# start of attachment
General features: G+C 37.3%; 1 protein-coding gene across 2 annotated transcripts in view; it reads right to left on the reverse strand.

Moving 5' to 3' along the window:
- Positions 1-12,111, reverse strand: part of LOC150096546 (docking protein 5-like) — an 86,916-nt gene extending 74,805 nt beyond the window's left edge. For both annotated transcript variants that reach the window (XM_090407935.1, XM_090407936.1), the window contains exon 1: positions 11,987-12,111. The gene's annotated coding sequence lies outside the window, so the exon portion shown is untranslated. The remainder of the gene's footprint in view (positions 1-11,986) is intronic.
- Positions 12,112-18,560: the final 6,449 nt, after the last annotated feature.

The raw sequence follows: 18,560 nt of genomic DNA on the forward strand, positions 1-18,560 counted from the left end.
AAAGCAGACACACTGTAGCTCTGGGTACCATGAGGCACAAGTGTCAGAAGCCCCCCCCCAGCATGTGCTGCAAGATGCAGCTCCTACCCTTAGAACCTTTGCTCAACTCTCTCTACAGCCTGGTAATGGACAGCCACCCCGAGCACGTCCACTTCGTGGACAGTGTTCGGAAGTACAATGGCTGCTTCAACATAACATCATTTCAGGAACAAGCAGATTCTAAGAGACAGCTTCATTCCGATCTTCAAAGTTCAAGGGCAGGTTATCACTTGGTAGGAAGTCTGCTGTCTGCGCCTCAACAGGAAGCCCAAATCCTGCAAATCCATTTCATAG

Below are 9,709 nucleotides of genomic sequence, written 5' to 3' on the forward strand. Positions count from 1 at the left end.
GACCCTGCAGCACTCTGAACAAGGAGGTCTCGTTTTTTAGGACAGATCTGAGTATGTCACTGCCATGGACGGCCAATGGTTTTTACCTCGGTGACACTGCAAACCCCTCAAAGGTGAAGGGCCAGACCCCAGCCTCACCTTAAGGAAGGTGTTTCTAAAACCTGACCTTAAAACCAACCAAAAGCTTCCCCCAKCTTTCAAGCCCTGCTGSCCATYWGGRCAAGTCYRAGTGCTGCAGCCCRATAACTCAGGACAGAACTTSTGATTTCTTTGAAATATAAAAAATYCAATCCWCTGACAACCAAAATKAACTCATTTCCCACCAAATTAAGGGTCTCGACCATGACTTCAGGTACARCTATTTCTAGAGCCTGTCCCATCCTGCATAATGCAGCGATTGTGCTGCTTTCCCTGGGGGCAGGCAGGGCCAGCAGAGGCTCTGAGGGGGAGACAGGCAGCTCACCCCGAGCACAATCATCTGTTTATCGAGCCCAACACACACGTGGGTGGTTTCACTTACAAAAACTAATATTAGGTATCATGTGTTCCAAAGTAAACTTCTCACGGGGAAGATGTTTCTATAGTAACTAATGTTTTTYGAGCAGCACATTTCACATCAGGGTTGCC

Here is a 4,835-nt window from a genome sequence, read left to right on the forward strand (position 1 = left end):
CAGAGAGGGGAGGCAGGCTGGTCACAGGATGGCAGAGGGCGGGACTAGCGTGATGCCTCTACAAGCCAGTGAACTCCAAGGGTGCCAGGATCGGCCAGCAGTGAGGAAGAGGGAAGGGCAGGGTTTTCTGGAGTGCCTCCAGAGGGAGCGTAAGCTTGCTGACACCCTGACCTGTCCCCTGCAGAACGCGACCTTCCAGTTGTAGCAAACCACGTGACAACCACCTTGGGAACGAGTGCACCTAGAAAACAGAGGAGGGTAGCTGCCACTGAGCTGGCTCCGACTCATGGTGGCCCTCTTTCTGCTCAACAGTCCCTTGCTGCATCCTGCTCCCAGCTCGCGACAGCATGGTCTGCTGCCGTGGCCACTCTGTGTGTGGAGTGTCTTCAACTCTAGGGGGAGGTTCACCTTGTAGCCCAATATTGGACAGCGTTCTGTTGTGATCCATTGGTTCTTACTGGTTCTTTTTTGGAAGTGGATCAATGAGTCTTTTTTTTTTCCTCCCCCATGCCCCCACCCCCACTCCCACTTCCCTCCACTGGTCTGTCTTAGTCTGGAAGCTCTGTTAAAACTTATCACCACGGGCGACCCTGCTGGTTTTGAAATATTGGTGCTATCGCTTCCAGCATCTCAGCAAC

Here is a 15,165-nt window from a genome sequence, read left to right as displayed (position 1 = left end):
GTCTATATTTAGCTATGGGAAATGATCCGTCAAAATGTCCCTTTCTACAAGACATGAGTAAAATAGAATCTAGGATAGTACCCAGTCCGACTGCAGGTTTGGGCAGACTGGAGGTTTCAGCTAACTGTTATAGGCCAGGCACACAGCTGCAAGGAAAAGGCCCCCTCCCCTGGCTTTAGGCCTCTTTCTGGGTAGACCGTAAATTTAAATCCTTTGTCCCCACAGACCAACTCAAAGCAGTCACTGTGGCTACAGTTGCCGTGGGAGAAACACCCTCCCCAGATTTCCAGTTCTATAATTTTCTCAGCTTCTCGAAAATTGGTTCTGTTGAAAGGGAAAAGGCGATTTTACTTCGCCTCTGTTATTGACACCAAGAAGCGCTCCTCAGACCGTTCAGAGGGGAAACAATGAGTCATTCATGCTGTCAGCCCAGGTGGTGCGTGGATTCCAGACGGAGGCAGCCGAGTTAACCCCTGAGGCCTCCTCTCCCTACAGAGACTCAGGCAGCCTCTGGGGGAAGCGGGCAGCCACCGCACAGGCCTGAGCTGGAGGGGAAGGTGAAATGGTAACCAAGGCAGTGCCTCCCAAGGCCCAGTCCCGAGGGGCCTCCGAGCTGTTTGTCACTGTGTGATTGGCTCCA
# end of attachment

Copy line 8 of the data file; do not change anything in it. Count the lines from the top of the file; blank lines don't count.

GACCCTGCAGCACTCTGAACAAGGAGGTCTCGTTTTTTAGGACAGATCTGAGTATGTCACTGCCATGGACGGCCAATGGTTTTTACCTCGGTGACACTGCAAACCCCTCAAAGGTGAAGGGCCAGACCCCAGCCTCACCTTAAGGAAGGTGTTTCTAAAACCTGACCTTAAAACCAACCAAAAGCTTCCCCCAKCTTTCAAGCCCTGCTGSCCATYWGGRCAAGTCYRAGTGCTGCAGCCCRATAACTCAGGACAGAACTTSTGATTTCTTTGAAATATAAAAAATYCAATCCWCTGACAACCAAAATKAACTCATTTCCCACCAAATTAAGGGTCTCGACCATGACTTCAGGTACARCTATTTCTAGAGCCTGTCCCATCCTGCATAATGCAGCGATTGTGCTGCTTTCCCTGGGGGCAGGCAGGGCCAGCAGAGGCTCTGAGGGGGAGACAGGCAGCTCACCCCGAGCACAATCATCTGTTTATCGAGCCCAACACACACGTGGGTGGTTTCACTTACAAAAACTAATATTAGGTATCATGTGTTCCAAAGTAAACTTCTCACGGGGAAGATGTTTCTATAGTAACTAATGTTTTTYGAGCAGCACATTTCACATCAGGGTTGCC